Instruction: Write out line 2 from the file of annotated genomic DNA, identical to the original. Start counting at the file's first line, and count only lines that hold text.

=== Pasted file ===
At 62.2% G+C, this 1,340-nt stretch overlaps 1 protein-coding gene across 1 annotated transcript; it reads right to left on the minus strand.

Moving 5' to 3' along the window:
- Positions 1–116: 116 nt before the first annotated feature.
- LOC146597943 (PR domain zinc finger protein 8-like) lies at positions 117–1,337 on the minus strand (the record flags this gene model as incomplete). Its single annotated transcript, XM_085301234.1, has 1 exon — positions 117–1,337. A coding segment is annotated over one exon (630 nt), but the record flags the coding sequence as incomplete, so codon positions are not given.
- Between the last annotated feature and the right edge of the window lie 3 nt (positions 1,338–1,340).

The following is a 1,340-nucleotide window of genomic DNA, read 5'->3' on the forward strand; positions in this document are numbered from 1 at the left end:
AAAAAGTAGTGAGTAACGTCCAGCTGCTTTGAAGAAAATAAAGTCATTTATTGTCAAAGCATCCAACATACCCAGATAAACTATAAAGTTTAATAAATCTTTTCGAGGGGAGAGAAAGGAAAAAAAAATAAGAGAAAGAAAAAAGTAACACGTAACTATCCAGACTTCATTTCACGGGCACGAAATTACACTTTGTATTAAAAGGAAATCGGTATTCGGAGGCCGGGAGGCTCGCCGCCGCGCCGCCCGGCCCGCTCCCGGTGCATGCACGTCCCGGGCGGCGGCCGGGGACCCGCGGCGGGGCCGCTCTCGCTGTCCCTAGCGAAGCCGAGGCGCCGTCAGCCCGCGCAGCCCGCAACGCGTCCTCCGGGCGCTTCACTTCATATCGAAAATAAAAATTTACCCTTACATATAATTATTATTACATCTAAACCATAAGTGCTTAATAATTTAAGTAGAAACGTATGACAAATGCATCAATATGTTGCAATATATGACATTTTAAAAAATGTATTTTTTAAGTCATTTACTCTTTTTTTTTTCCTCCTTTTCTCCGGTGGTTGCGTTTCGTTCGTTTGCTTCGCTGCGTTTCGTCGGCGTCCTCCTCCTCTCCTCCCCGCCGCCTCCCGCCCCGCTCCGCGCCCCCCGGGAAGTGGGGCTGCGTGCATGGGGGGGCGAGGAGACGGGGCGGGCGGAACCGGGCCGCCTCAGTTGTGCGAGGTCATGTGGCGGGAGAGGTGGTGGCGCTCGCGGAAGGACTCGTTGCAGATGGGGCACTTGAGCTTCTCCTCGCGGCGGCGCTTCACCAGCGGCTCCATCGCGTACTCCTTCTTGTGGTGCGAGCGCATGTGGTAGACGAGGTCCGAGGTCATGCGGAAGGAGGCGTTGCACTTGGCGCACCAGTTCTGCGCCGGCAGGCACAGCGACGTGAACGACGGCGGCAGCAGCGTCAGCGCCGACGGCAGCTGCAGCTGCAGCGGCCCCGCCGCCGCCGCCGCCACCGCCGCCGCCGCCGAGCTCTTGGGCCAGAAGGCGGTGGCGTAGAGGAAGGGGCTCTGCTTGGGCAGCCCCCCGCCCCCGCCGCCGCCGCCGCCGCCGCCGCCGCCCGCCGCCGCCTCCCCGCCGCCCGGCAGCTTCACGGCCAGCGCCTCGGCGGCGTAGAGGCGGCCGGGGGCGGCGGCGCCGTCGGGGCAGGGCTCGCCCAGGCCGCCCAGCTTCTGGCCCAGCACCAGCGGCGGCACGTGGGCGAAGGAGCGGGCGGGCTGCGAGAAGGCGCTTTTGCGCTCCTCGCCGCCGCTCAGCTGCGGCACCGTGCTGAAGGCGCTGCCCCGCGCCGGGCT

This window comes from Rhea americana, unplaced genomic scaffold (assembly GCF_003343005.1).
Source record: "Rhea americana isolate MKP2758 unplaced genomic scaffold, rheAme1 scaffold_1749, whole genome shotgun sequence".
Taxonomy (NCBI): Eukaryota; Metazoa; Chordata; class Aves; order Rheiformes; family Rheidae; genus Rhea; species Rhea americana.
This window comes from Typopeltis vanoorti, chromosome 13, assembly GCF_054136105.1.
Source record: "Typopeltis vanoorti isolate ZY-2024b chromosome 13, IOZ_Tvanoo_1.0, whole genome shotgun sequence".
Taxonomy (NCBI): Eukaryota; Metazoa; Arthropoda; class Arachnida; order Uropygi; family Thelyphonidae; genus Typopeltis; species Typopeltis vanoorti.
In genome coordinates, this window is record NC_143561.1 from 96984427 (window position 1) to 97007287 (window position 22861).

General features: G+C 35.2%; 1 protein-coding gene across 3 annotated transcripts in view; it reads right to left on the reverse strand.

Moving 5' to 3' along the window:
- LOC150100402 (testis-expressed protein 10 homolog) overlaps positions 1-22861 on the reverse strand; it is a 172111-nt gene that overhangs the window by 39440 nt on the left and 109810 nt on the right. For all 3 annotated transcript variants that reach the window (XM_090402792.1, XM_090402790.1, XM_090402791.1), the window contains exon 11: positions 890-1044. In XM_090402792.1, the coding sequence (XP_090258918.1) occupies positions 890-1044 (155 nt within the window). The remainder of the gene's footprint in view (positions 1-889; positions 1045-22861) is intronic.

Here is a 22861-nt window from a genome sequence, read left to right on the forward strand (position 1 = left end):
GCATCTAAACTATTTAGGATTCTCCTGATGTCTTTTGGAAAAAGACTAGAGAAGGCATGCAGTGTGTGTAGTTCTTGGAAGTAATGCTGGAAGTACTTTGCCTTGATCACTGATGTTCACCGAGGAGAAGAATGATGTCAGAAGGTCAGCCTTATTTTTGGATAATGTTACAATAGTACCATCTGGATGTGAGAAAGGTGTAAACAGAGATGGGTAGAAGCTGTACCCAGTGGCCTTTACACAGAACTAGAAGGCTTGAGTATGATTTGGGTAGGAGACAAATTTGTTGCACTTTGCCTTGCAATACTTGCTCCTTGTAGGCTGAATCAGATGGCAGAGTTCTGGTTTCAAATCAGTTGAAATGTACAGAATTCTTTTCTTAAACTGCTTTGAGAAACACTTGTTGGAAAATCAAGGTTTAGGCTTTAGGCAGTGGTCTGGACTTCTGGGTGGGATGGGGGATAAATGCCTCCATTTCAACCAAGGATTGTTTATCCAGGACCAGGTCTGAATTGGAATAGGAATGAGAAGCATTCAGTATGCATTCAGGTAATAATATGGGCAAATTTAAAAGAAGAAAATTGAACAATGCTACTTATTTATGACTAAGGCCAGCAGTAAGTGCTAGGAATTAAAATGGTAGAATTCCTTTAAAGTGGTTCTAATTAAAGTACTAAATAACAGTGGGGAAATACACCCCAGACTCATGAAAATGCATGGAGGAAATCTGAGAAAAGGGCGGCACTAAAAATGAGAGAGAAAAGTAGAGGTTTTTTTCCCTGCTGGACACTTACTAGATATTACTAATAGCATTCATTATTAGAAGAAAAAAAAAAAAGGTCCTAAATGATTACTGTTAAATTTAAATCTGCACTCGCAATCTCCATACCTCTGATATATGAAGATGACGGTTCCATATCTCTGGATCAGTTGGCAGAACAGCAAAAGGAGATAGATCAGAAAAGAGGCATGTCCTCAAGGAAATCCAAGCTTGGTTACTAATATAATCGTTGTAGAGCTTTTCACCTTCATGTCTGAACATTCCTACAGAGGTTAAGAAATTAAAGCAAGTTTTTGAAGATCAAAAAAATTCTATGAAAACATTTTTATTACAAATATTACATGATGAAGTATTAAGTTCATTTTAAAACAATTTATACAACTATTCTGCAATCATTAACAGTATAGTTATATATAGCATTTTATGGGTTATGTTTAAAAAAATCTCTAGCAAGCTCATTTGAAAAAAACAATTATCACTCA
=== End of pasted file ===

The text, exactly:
Moving 5' to 3' along the window: